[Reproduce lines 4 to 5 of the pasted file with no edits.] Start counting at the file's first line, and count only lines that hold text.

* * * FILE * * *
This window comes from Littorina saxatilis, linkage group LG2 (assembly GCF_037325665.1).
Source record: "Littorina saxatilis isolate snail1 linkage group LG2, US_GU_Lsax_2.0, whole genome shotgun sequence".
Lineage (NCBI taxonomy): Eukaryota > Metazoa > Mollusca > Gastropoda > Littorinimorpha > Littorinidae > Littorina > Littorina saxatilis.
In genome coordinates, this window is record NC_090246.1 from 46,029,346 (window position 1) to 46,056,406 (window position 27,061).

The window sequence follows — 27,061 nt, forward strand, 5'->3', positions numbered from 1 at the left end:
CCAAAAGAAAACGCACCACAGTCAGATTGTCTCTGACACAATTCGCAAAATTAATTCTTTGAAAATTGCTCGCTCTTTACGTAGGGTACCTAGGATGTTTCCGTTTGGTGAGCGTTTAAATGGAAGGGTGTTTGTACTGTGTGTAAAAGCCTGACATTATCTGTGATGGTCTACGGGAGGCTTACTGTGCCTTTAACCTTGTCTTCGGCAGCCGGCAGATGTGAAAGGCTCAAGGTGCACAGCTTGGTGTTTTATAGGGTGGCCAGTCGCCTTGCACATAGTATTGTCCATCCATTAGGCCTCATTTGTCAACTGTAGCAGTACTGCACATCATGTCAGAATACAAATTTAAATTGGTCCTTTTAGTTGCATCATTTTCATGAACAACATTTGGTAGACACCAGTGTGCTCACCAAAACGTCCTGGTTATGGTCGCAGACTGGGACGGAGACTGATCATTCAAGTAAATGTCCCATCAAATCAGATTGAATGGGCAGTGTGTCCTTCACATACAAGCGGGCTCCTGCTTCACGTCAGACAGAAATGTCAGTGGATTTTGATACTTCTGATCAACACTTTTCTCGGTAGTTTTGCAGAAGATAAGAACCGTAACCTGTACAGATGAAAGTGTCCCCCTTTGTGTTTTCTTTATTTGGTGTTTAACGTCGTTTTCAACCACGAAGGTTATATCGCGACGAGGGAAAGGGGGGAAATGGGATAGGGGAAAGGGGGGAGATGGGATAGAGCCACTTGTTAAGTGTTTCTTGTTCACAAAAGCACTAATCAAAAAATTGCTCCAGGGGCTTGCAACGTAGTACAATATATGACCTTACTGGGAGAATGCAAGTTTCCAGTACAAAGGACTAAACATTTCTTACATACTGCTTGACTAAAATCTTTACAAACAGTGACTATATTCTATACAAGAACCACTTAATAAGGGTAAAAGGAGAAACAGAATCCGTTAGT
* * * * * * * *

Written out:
In genome coordinates, this window is record NC_090246.1 from 46,029,346 (window position 1) to 46,056,406 (window position 27,061).

The window sequence follows — 27,061 nt, forward strand, 5'->3', positions numbered from 1 at the left end: